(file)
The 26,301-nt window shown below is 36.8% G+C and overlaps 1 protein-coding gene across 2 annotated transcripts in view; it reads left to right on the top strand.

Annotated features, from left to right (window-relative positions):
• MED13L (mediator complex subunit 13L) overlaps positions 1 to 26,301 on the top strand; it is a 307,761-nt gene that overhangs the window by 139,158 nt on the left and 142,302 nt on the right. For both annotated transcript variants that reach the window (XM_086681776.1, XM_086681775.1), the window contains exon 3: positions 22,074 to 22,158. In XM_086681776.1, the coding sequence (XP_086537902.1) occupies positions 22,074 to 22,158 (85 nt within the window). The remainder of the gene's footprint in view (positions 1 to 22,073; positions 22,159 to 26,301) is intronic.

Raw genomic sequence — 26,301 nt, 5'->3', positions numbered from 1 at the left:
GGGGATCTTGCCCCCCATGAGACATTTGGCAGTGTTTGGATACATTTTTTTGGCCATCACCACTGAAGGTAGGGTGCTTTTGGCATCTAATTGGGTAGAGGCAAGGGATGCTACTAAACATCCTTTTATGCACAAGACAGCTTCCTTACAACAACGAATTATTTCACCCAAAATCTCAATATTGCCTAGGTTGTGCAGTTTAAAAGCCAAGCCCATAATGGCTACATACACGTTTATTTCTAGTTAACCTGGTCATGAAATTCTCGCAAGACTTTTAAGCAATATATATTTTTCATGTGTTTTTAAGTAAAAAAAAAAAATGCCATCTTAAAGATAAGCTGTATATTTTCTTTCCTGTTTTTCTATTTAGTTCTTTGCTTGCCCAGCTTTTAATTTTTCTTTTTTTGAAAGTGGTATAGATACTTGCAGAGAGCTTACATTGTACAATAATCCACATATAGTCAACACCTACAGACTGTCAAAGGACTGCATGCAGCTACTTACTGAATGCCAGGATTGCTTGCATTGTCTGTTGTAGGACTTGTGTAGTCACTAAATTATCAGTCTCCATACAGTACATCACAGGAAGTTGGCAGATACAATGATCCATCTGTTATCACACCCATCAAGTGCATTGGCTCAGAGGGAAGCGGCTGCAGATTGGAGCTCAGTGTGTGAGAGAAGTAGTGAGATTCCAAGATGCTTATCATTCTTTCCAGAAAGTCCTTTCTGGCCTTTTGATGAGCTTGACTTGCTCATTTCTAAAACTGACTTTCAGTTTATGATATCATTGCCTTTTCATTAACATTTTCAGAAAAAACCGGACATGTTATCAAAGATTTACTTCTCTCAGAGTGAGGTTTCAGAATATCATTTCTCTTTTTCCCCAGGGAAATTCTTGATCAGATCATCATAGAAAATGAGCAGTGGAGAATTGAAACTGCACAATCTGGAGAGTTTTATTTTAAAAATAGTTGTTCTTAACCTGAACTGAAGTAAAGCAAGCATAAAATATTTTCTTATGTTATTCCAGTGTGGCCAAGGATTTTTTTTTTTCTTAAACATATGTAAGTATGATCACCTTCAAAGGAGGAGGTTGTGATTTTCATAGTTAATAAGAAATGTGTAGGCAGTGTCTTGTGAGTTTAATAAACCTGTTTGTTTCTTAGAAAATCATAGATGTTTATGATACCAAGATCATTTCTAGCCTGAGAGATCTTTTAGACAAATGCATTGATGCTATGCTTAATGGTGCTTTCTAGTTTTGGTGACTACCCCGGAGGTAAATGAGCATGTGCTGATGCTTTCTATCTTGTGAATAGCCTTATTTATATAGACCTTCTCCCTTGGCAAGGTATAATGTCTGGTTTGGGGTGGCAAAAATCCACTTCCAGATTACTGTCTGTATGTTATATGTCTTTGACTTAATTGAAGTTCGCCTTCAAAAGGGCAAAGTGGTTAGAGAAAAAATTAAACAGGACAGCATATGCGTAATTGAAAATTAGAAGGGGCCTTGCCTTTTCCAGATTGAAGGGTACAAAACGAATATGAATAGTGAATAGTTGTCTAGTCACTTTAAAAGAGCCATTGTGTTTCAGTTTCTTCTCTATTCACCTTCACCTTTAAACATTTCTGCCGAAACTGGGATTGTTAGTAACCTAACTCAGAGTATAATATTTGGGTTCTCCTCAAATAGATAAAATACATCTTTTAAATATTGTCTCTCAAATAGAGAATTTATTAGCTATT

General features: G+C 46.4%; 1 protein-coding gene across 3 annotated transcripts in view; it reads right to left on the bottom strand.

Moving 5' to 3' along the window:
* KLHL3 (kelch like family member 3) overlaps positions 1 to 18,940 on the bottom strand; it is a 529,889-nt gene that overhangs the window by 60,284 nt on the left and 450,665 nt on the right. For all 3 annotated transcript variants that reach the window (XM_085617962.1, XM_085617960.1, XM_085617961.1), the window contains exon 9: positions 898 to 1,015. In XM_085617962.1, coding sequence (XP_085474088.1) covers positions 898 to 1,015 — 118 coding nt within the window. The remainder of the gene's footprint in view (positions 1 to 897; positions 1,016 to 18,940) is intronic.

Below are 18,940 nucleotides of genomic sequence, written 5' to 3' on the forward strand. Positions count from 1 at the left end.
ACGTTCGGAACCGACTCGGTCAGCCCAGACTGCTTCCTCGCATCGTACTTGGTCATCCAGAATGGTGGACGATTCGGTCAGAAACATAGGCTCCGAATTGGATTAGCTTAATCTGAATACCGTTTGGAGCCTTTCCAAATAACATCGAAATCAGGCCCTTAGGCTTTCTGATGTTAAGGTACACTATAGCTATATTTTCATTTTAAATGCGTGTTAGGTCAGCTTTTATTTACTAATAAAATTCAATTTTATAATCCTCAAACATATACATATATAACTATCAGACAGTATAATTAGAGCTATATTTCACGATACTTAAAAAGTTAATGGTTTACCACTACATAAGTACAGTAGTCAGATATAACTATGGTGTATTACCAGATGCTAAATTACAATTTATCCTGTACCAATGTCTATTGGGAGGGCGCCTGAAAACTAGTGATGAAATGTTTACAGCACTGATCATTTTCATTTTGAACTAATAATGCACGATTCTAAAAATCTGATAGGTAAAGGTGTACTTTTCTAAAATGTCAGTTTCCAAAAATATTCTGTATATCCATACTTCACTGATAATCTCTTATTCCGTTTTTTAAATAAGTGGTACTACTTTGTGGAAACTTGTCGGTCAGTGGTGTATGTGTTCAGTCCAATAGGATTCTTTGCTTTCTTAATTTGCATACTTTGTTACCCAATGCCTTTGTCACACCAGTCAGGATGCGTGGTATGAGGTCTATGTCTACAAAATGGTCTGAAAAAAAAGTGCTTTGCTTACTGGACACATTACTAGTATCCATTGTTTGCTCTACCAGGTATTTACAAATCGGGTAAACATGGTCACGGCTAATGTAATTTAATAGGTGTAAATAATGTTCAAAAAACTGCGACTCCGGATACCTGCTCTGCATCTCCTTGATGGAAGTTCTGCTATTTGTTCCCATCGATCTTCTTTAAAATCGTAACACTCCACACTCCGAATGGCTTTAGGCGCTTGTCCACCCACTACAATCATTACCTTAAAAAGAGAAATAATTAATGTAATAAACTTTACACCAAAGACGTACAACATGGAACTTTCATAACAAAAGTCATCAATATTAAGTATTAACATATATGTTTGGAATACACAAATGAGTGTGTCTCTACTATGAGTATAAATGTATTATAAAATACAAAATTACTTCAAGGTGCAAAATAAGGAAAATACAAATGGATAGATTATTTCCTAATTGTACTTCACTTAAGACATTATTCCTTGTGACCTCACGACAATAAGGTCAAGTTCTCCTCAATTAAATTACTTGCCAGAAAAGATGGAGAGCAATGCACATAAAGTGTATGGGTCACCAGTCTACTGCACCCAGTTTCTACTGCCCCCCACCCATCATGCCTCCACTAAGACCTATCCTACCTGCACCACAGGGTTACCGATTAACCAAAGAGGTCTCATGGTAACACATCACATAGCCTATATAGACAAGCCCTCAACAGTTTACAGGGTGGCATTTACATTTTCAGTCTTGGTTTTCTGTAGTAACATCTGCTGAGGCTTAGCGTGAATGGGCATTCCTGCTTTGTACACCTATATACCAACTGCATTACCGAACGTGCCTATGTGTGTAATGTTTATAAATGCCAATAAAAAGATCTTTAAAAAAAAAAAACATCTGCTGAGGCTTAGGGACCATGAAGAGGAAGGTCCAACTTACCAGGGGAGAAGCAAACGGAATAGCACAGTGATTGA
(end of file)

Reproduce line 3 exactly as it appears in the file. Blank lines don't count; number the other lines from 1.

• MED13L (mediator complex subunit 13L) overlaps positions 1 to 26,301 on the top strand; it is a 307,761-nt gene that overhangs the window by 139,158 nt on the left and 142,302 nt on the right. For both annotated transcript variants that reach the window (XM_086681776.1, XM_086681775.1), the window contains exon 3: positions 22,074 to 22,158. In XM_086681776.1, the coding sequence (XP_086537902.1) occupies positions 22,074 to 22,158 (85 nt within the window). The remainder of the gene's footprint in view (positions 1 to 22,073; positions 22,159 to 26,301) is intronic.